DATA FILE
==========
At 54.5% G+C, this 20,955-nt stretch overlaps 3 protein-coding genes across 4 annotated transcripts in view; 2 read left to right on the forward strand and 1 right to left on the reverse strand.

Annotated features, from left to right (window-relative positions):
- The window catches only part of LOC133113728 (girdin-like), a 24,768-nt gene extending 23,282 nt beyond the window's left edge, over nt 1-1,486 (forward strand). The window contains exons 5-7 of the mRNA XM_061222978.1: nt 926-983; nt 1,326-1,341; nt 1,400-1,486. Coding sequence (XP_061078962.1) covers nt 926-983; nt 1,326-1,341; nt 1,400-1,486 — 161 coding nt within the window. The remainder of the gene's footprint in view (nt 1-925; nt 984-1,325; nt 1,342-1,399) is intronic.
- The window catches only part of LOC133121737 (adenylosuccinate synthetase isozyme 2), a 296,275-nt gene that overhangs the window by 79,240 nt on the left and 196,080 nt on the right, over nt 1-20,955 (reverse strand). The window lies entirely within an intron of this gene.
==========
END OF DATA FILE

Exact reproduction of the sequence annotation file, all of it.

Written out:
At 54.5% G+C, this 20,955-nt stretch overlaps 3 protein-coding genes across 4 annotated transcripts in view; 2 read left to right on the forward strand and 1 right to left on the reverse strand.

Annotated features, from left to right (window-relative positions):
- The window catches only part of LOC133113728 (girdin-like), a 24,768-nt gene extending 23,282 nt beyond the window's left edge, over nt 1-1,486 (forward strand). The window contains exons 5-7 of the mRNA XM_061222978.1: nt 926-983; nt 1,326-1,341; nt 1,400-1,486. Coding sequence (XP_061078962.1) covers nt 926-983; nt 1,326-1,341; nt 1,400-1,486 — 161 coding nt within the window. The remainder of the gene's footprint in view (nt 1-925; nt 984-1,325; nt 1,342-1,399) is intronic.
- The window catches only part of LOC133121737 (adenylosuccinate synthetase isozyme 2), a 296,275-nt gene that overhangs the window by 79,240 nt on the left and 196,080 nt on the right, over nt 1-20,955 (reverse strand). The window lies entirely within an intron of this gene.